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How can I determine which is the directrix and the focus of a parabola and what is the distance between those points, only knowing that this parabola has its symmetry axis = OX and its passes through the points P1 and P2?

EDIT:

Guys, if possible, someone post an example using real numbers please, I think it will be more clear to me (both answers are great, but I'm still having problems to understand, sorry). I'm working with points P1(0,0) P2(6,6) and I need to found p (distance between directrix and focus). Can you guys explain using these numbers?

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  • $\begingroup$ Write the parabola as the graph of a polynomial of degree at most two. The three conditions on the parabola, that it pass through two points, and the condition on the symmetry axis, give three equations in the three unknown coefficients. Solve the resulting equations to find the coefficients. Then determine the directrix and the focus. $\endgroup$ – Dan Fox Aug 24 '15 at 13:44
  • $\begingroup$ Could you provide an answer exemplifying what you said for the points P1(0,0) and P2(6,6)? $\endgroup$ – chr0x Aug 24 '15 at 14:32
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Let's use the following form for the parabola:

$$y=a(x-h)^2+k$$

Distance from vertex $(h,k)$ to your directrix and focus is calculated using the following formula where $p$ is the distance.

$$a=\frac{1}{4p}$$

If $a$ is positive, the equation for your directrix will be as follows:

$$y=k-p$$

Also, the coordinates of the focus will be the following with $+a$:

$$(h,k+p)$$

If $a$ is negative, there are simply a few sign changes. Directrix equation with $-a$:

$$y=k+p$$

Focus with $-a$:

$$(h, k-p)$$

Hopefully this helped.

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  • $\begingroup$ Could you give me an example of how to find p using the points P1(0,0) and P2(6,6)? $\endgroup$ – chr0x Aug 24 '15 at 16:52
  • $\begingroup$ Let's assume $(0,0)$ is your vertex. This means $h=0$ and $k=0$, and your equation is the following: $$y=a(x-[0])^2 + [0]$$ Plugging in $6$ for $x$ and $6$ for $y$ (from point $(6,6)$), we get the following: $$6=a(6-0)^2+0$$ $$6=36a$$ $$a=\frac{1}{6}$$ Now plug $a$ into the following formula to get $p$: $$a=\frac{1}{4p}$$ $$p=1.5$$ You already know the following from earlier: $$h=0$$ $$k=0$$ $$a=\frac{1}{6}$$ Now use the formulae is listed earlier to solve for everything (in your case, $a$ is positive, so use those formulae. $\endgroup$ – Lanier Freeman Aug 24 '15 at 23:28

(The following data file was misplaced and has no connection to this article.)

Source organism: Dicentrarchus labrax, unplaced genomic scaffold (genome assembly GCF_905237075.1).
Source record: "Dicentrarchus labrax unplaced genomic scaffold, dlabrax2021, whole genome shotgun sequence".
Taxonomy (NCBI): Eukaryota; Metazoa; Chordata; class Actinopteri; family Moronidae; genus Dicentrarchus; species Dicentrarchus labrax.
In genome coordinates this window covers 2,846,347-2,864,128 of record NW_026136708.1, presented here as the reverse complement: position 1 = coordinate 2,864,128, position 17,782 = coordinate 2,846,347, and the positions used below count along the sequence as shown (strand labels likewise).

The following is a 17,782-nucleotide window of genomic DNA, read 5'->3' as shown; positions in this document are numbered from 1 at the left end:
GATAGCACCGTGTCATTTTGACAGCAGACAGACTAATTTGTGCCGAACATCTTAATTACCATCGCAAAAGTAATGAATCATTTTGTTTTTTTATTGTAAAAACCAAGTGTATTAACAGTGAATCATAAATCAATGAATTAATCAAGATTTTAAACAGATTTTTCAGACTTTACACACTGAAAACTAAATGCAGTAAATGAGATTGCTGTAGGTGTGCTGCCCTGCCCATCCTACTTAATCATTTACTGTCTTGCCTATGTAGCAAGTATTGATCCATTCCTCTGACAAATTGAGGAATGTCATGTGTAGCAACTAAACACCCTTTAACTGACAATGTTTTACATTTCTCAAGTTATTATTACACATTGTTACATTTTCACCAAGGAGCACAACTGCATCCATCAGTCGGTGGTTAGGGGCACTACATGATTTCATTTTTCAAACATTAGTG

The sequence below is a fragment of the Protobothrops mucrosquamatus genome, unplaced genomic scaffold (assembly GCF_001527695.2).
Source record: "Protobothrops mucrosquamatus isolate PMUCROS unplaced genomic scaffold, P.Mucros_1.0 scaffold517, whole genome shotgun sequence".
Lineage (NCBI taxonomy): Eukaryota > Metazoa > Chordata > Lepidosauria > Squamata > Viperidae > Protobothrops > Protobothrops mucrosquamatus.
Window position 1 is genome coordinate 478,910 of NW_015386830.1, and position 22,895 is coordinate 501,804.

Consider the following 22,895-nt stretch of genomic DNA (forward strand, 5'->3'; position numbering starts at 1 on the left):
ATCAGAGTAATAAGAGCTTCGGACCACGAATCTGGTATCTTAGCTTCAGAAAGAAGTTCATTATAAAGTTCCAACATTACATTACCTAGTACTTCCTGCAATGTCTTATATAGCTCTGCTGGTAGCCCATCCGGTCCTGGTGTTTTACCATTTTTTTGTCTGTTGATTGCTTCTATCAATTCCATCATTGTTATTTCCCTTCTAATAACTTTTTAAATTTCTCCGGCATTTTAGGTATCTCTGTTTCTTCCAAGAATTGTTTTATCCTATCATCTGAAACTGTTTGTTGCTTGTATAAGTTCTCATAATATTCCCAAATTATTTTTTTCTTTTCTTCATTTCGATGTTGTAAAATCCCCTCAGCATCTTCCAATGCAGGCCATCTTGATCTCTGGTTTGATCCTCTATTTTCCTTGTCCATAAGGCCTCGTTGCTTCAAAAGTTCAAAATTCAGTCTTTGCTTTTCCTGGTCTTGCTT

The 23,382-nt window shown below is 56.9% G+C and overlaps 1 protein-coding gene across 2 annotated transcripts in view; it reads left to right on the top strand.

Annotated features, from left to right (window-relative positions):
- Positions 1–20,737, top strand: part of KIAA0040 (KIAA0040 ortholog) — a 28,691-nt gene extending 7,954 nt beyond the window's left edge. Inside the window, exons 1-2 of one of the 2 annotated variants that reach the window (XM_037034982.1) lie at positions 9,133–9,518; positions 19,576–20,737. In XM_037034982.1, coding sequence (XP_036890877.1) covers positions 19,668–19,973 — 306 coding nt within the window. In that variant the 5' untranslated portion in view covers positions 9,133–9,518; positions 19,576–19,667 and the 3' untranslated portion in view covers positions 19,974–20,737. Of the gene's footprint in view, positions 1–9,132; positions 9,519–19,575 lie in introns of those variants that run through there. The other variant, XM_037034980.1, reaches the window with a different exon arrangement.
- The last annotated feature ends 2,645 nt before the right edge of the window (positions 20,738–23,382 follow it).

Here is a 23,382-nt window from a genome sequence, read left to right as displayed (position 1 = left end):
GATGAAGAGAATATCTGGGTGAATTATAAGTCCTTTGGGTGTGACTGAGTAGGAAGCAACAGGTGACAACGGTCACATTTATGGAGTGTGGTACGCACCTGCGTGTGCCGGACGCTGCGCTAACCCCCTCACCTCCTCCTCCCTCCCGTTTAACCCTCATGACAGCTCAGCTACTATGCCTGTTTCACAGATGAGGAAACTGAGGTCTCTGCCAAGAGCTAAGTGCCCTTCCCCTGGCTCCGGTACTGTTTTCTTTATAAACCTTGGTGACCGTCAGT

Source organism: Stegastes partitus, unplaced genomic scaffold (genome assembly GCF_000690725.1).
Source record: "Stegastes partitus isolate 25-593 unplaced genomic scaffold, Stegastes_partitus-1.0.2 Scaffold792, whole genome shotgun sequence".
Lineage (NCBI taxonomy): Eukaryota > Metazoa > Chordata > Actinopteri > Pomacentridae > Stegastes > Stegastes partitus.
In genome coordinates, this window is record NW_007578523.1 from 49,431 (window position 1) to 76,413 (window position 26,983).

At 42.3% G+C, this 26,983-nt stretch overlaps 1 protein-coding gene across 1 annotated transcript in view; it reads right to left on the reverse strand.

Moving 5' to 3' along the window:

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The standard equation of the parabola with its axis (symmetric axis=OX) coincident with the x-axis & vertex at the point $(k, 0)$ on the x-axis is $$\color{blue}{y^2=4a(x-x_1)}$$

Where, $a$ & $k$ are arbitrary constants.

Now, satisfying the above equation of parabola by the coordinates of two given point $P_1(x_1, y_1)$ & $P_2(x_2, y_2)$. We get two linear equations in terms of $a$ & $k$ which are determined by solving them. Then we have

The equation of the directrix: $$x-k=-a\iff \color{red}{x=k-a}$$

The focus of the parabola: $$(x-k=a, y=0)\equiv\color{red}{(k+a, 0)}$$

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  • $\begingroup$ Hi Harish! I didn't get very well the formulas. You said that the equation: yˆ2=4a(x−x1) is "the standard equation of the parabola with vertex (x1, 0)". But, how can I assume that the vertex is on y=0 ? Another thing: x1 and x in that case are the x's relative to P1 and P2? So, if I have P1(0, 0) and P2(3,3) for example, the focus will be (3, 0)? Last but not least, could you provide me some references so I can complement my studies? I didn't found these formula in the books until now. $\endgroup$ – chr0x Aug 24 '15 at 14:04
  • $\begingroup$ Notice, the x-axis is the axis of the parabola hence its vertex will lie on the x-axis so we assume vertex at $(k, 0)$. For clarity, I have taken $k$ in place of $x_1$. You may check it in the edited answer. $\endgroup$ – Harish Chandra Rajpoot Aug 24 '15 at 15:38
  • $\begingroup$ Harish, I found this link: [1] here, and based on that, and using P1(0,0), P2(6,6) I found x=3 and k=-3. Could you tell me if thats right according to your answer? According to your answer I'll get a = 0, right? [1] algebra.com/algebra/homework/… $\endgroup$ – chr0x Aug 24 '15 at 17:36
  • $\begingroup$ Mr. Harish. Sadly I did not understood the meaning of variables that you used neither how can I apply the values I have, to solve the problem. Could you please add this information in your answer or add some reference that explains these informations? That way I can select your answer as the best answer and close this topic. Thanks. $\endgroup$ – chr0x Aug 24 '15 at 19:47

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